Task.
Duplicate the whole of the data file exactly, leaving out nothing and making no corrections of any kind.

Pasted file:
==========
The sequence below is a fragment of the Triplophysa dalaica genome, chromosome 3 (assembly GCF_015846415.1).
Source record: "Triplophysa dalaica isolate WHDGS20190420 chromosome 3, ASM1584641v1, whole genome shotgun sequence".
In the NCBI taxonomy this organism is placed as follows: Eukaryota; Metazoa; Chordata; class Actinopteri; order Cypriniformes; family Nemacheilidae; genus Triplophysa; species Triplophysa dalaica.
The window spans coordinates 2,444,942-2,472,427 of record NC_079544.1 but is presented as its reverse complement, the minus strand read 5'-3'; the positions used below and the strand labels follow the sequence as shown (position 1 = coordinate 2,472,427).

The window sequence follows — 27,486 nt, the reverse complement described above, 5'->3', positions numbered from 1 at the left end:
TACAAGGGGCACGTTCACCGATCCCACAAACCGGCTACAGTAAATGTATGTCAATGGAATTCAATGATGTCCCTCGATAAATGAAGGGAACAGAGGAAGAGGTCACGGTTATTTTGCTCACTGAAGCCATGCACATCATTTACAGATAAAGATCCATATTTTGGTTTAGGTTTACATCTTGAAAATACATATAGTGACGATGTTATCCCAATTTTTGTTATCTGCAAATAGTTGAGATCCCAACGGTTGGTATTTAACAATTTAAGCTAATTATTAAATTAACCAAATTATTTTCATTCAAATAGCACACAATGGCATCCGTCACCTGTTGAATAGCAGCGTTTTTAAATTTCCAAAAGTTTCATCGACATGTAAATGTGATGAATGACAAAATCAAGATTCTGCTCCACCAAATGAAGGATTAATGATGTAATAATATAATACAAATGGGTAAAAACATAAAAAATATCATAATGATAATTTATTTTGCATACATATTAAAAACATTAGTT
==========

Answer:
The sequence below is a fragment of the Triplophysa dalaica genome, chromosome 3 (assembly GCF_015846415.1).
Source record: "Triplophysa dalaica isolate WHDGS20190420 chromosome 3, ASM1584641v1, whole genome shotgun sequence".
In the NCBI taxonomy this organism is placed as follows: Eukaryota; Metazoa; Chordata; class Actinopteri; order Cypriniformes; family Nemacheilidae; genus Triplophysa; species Triplophysa dalaica.
The window spans coordinates 2,444,942-2,472,427 of record NC_079544.1 but is presented as its reverse complement, the minus strand read 5'-3'; the positions used below and the strand labels follow the sequence as shown (position 1 = coordinate 2,472,427).

The window sequence follows — 27,486 nt, the reverse complement described above, 5'->3', positions numbered from 1 at the left end:
TACAAGGGGCACGTTCACCGATCCCACAAACCGGCTACAGTAAATGTATGTCAATGGAATTCAATGATGTCCCTCGATAAATGAAGGGAACAGAGGAAGAGGTCACGGTTATTTTGCTCACTGAAGCCATGCACATCATTTACAGATAAAGATCCATATTTTGGTTTAGGTTTACATCTTGAAAATACATATAGTGACGATGTTATCCCAATTTTTGTTATCTGCAAATAGTTGAGATCCCAACGGTTGGTATTTAACAATTTAAGCTAATTATTAAATTAACCAAATTATTTTCATTCAAATAGCACACAATGGCATCCGTCACCTGTTGAATAGCAGCGTTTTTAAATTTCCAAAAGTTTCATCGACATGTAAATGTGATGAATGACAAAATCAAGATTCTGCTCCACCAAATGAAGGATTAATGATGTAATAATATAATACAAATGGGTAAAAACATAAAAAATATCATAATGATAATTTATTTTGCATACATATTAAAAACATTAGTT